Muslim Dating 101: If you’re a Muslim woman, don’t even think about falling in love with a non-Muslim. Despite the fact that Muslim men are, according to the Qu’ran, are permitted to marry women of the Abrahamic faiths (i.e. Jewish or Christian) and there is nothing that explicitly states that the same is forbidden for women, interfaith love is a total taboo for Muslim women, which makes dating in western countries like America a nightmare. Since we at MissMuslim believe in being a voice for the voiceless, this summer we’ll be featuring a series of stories highlighting the experiences of Muslim women who are in or have been in interfaith relationships.
Written by Jennah Muhammad
With editing by Hedya Chibane
I grew up in a Muslim, Pakistani household in Canada. My father was both physically and verbally abusive towards my mother, taking advantage of the distance between Canada and Pakistan, where my mother would have had a support system to help her escape. I remember an ominous family trip to the hospital in the middle of the night. We drove in silence, me in the backseat with my siblings. Years later, I found out my mom needed to get stitches on her lips from the intense punches my father, her not-haram, Muslim husband, landed that night.
My mother endured many other instances of abuse at the hands of my father until FINALLY one instance propelled me out from hiding in the closet (literally). That day, I stepped in front of my mother and screamed at my father to leave our home. My mom, a victim of violence for the duration of her married life, didn’t know how to respond.
From then on, I became the stubborn, headstrong one of my siblings; I was the black sheep who clearly was neither parent’s favorite. But I didn’t care—I had had enough. Though he remained manipulative and controlling, my dad finally stopped beating her after 15 years of marriage.
Domestic violence is not uncommon in Pakistani and Indian societies. I think this is why my own mamoons (maternal uncles) told my mother to do her best to keep my father happy… So she could avoid conflict.
The four of us kids carried this trauma with us as we grew up—we all have our issues to this day. I developed a strong desire to always be in control, which helped me navigate and excel academically. But I also harbored a lot of anger.
He wept when he heard the awful things my parents would say to me.
When we were in our 20s, my father finally tried to spark a relationship with us by talking to us. At that point, I was engaged to a Pakistani Punjabi Muslim man in med school—it was every desi parent’s dream. He really was, and I’m sure still is, a good guy. But I was more than two years older than him, had darker skin, and wore pants that his family found to be too tight. My mom made sure to let me know that she loved him more than me. She would never forgive me if I ruined the relationship and so I felt this pressure to be perfect and especially to hide all of the skeletons in my family’s closet. I couldn’t be 100 percent honest with myself and with him. And it all fell apart when I met Steven.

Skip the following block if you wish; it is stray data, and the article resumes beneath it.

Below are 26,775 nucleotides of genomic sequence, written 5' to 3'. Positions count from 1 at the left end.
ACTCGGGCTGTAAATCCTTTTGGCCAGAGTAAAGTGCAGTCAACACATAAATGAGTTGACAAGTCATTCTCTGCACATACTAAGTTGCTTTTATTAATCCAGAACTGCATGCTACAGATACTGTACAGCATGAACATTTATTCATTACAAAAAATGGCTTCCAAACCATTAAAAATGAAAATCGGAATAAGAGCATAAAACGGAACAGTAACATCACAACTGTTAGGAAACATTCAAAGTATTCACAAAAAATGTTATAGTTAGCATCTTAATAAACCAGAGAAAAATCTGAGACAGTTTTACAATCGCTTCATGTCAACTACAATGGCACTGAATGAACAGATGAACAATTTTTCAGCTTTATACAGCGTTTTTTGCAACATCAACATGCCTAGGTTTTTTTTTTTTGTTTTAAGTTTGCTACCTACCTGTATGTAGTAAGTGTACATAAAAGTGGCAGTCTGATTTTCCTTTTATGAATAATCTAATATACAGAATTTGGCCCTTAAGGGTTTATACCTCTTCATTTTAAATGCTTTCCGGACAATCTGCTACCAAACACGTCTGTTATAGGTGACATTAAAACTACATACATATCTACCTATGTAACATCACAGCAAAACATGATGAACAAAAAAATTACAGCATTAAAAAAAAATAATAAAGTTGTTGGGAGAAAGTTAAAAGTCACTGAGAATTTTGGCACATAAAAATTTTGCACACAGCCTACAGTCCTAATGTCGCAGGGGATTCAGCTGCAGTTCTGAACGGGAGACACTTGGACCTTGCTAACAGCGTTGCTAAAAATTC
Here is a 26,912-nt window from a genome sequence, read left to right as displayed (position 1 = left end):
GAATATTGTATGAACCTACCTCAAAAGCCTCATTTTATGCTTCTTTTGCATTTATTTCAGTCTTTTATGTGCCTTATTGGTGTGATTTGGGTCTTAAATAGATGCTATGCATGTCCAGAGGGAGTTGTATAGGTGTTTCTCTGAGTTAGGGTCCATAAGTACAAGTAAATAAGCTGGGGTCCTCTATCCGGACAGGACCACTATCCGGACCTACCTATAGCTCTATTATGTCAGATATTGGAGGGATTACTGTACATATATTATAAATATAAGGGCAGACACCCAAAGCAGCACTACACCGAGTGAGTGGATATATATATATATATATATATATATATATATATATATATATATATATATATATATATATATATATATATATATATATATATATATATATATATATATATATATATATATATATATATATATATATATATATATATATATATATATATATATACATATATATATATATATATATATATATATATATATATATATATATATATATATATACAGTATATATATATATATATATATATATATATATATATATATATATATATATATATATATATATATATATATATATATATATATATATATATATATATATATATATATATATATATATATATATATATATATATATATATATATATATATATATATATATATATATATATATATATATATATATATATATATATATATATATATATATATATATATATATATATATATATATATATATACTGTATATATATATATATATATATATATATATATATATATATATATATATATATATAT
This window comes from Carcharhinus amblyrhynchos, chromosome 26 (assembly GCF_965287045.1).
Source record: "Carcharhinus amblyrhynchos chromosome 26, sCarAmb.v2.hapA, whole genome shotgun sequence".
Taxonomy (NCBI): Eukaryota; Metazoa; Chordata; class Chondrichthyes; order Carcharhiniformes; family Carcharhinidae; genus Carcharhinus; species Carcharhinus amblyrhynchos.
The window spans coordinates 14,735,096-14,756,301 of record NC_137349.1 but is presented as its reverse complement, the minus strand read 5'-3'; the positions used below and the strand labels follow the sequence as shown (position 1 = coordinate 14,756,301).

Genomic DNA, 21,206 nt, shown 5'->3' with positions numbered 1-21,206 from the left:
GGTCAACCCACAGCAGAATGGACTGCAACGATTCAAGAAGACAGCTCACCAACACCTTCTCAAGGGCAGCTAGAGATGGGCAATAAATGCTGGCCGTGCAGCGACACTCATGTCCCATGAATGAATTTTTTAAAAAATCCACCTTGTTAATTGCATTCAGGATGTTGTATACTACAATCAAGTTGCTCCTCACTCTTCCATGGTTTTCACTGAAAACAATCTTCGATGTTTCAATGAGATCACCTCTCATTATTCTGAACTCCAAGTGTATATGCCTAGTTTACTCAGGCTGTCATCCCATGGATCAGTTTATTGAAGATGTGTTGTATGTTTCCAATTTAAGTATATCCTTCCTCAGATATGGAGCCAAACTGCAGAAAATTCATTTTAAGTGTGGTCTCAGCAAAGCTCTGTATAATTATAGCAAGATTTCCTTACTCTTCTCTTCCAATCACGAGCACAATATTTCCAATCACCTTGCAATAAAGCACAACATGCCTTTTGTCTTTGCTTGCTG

What can I say about us that’s different from what you’ve already heard? Nothing. We love one another. That’s it. He softened me. In word and deed, he is methodical and steady. I wanted children. He wanted commitment. So we got engaged. Steven so desperately wanted to make my life complete. His wishes were mine, too—he wanted my family present at the wedding.
He even agreed to convert and become Muslim, even though he didn’t agree to change his name. He wept when he heard the awful things my parents would say to me. We tried everything—intervention by neutral third parties, phone calls, emails, etc. — but when it came time to do the nikkah, my parents flaked. Two months later, his Baptist uncle married us instead.
The following month, we found out that we were pregnant. Four months after that, my sister called and told me that my parents were possibly considering having a “real” wedding for us. When I gently told her I was visibly pregnant, that fell through.
As I write this, I’m now 35 weeks pregnant with our second child. I can’t believe how much fulfillment I’ve gotten from living a normal, stable life. I had no idea what a normal family life was, even though my parents were both Muslim. I could not have dreamed of this life as a child because I didn’t even know it existed. It is SO GOOD; a stark contrast to the instability my siblings and I grew up with. I can hardly contain my excitement—soon, my second child will be meeting my husband and son. A few weeks after that, my husband and I will be celebrating our third anniversary.
I have to admit that the designation of “haram” was offensive, until I re-read and saw the quotation marks. How could something so wonderful be forbidden? And yet, the pain and horrors that my mother and my family endured or put each other through be
My brother, who I haven’t spoken to in a long time, contacted me a few weeks ago, out of the blue. He told me he fell in love with a woman, but knows the terrible truth: my parents will never accept their relationship because she is black. My heart ached for him.
But there was some light to our conversation. “I’d like to meet my brother-in-law and nephew,” he told me. For the first time, someone in my family actually claimed them as their own. Finally, my happiness, my world, was legitimized.